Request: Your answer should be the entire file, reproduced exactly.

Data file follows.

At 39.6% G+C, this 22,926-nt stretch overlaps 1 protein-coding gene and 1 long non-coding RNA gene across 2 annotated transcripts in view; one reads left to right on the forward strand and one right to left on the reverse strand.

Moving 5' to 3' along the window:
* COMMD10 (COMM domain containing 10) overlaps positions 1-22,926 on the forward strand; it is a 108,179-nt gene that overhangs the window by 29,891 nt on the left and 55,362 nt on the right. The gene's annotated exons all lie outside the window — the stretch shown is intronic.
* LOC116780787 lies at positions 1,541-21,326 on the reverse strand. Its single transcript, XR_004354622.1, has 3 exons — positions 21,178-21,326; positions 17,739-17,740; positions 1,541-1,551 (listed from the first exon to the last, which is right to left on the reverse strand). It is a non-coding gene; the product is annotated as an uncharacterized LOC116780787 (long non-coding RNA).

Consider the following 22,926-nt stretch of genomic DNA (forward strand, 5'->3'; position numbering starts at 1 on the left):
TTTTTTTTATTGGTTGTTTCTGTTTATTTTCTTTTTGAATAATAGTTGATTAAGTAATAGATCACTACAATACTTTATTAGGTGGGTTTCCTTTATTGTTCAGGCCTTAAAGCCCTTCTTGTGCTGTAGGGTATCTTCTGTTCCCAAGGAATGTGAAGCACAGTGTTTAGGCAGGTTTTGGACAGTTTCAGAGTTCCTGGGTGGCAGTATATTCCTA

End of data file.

At 39.6% G+C, this 22,926-nt stretch overlaps 1 protein-coding gene and 1 long non-coding RNA gene across 2 annotated transcripts in view; one reads left to right on the forward strand and one right to left on the reverse strand.

Moving 5' to 3' along the window:
* COMMD10 (COMM domain containing 10) overlaps positions 1-22,926 on the forward strand; it is a 108,179-nt gene that overhangs the window by 29,891 nt on the left and 55,362 nt on the right. The gene's annotated exons all lie outside the window — the stretch shown is intronic.
* LOC116780787 lies at positions 1,541-21,326 on the reverse strand. Its single transcript, XR_004354622.1, has 3 exons — positions 21,178-21,326; positions 17,739-17,740; positions 1,541-1,551 (listed from the first exon to the last, which is right to left on the reverse strand). It is a non-coding gene; the product is annotated as an uncharacterized LOC116780787 (long non-coding RNA).

Consider the following 22,926-nt stretch of genomic DNA (forward strand, 5'->3'; position numbering starts at 1 on the left):
TTTTTTTTATTGGTTGTTTCTGTTTATTTTCTTTTTGAATAATAGTTGATTAAGTAATAGATCACTACAATACTTTATTAGGTGGGTTTCCTTTATTGTTCAGGCCTTAAAGCCCTTCTTGTGCTGTAGGGTATCTTCTGTTCCCAAGGAATGTGAAGCACAGTGTTTAGGCAGGTTTTGGACAGTTTCAGAGTTCCTGGGTGGCAGTATATTCCTA